It is unfortunate that 2021 passed without the commemoration of an important Catholic musician, a layman who devoted much of his life to writing music for the liturgy, and to serving the Church and the Holy See in the best way possible.
I am talking about Alberico Vitalini (1921-2006), whom I had the joy of knowing and frequently meeting in the last years of his life, often visiting him in his apartment in Piazza della Città Leonina, very close to Saint Peter’s Square, where he welcomed me with a gracefulness that was one of the characteristics of his personality.
He had composed symphonic-choral works, works for various instruments and a lot of film music. From 1950 to 1987, he was in charge of the musical programs of Vatican Radio, and right there he met with Sister Dolores Aguirre who, at a certain point, commissioned him to compose songs for the liturgy, especially in Italian. Maestro Vitalini wrote an enormous number of pieces for Vatican Radio, which were then recorded and are still broadcast in liturgical programs. Some songs by him are still performed in our liturgies, such as A te nostro Padre, which has entered the repertoire of many Italian parishes. He also harmonized the Christus Vincit that you can hear as the distinctive soundtrack of Vatican Radio.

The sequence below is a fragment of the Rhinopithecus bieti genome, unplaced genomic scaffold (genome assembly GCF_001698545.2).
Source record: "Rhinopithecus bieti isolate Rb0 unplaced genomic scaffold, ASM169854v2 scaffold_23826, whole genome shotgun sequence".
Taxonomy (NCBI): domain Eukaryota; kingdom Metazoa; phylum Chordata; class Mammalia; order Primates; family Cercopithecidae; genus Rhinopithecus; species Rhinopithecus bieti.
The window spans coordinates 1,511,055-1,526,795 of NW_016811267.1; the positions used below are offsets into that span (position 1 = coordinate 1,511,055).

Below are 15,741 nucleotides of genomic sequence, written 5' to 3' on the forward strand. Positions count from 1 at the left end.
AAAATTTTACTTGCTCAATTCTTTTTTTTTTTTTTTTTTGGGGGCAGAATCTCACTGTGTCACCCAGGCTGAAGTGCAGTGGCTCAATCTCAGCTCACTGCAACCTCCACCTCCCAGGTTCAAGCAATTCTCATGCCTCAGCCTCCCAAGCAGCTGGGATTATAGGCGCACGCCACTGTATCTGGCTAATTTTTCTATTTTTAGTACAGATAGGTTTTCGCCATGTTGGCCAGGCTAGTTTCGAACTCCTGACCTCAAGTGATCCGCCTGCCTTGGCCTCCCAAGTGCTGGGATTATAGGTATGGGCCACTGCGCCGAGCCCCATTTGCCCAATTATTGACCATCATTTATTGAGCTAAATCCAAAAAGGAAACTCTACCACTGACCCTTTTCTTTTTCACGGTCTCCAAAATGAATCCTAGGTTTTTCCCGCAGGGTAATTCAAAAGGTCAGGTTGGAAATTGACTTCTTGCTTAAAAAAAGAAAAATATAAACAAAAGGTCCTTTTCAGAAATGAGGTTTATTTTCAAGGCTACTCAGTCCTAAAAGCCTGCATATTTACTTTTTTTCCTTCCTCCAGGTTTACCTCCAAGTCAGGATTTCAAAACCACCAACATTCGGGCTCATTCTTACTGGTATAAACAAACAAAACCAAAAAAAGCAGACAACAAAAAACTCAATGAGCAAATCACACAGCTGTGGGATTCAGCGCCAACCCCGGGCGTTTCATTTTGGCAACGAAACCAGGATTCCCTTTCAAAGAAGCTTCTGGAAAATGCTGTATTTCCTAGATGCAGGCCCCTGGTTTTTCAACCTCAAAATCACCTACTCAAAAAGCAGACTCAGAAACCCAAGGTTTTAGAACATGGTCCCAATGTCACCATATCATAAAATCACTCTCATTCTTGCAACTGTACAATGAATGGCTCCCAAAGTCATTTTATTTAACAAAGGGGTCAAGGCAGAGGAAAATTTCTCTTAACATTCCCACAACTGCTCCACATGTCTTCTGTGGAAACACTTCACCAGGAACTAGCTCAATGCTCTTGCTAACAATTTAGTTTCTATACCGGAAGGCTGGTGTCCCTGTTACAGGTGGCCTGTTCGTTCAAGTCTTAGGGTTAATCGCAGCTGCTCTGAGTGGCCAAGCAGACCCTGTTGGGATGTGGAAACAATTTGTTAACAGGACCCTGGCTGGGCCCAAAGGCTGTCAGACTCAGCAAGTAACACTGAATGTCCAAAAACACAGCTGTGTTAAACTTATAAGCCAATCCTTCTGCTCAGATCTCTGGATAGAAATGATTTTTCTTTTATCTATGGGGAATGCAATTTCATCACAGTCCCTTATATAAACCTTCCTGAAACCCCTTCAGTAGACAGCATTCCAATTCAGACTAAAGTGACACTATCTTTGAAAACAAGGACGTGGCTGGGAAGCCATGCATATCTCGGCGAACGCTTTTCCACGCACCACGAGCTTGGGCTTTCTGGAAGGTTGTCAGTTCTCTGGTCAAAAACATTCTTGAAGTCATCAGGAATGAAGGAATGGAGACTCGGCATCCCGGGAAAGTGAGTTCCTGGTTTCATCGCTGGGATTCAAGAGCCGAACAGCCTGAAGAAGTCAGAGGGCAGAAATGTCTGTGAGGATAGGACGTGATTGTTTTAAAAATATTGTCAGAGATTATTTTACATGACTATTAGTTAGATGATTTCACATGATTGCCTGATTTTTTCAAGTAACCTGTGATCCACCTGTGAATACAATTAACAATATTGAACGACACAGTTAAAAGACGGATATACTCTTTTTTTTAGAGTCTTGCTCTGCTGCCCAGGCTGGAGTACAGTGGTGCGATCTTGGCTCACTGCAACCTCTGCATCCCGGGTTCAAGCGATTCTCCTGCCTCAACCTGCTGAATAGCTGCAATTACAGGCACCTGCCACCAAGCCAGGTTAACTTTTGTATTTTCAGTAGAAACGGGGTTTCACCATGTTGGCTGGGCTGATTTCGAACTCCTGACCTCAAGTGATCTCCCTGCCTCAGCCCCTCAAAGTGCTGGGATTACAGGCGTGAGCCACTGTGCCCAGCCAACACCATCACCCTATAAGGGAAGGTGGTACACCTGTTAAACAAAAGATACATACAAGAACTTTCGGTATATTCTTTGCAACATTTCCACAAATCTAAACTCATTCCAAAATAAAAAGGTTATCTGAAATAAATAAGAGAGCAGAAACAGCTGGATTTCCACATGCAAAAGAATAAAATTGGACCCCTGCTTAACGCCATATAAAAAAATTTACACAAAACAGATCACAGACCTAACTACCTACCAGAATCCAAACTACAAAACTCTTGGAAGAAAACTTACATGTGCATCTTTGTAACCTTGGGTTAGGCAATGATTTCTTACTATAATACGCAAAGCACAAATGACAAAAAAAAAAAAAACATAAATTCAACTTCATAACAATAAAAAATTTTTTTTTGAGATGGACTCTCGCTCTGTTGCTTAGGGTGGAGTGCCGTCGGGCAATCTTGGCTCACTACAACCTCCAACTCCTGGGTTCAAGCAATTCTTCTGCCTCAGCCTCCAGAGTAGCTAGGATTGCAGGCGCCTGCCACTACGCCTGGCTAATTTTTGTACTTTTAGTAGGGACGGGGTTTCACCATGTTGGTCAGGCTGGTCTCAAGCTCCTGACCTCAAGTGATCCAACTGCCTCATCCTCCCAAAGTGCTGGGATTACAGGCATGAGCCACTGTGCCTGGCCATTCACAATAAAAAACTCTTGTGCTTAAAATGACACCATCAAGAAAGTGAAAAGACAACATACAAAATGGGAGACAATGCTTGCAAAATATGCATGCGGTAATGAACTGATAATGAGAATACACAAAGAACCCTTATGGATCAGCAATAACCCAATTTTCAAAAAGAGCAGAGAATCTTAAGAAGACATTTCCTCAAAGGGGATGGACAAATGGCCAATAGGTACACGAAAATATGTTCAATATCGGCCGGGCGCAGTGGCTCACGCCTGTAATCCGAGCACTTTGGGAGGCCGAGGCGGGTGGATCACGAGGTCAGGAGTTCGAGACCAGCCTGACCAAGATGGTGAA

Musicians are often characterized as being difficult and emotional. I must say that this is true. But in the case of Maestro Vitalini, those who knew him cannot fail to remember the great elegance of the person, his exquisite kindness and the way he knew how to encourage a very young stranger like me, by offering the same respect with which he would have treated a colleague. I never heard him speak ill of his colleagues, and he also demonstrated his profound Catholicism in his life. He had not had an easy life because of some family events, yet he had never lost his nobility as a gentleman, what we all call “a true gentleman.”
I wanted to do more to pay tribute to him and etch his memory in people’s minds, but life often leads us to become distracted and forget important things. I very much hope that there will be those who will be able to grasp his artistic heritage and will take an example from his personality, learning that one can be a great artist without necessarily being completely temperamental.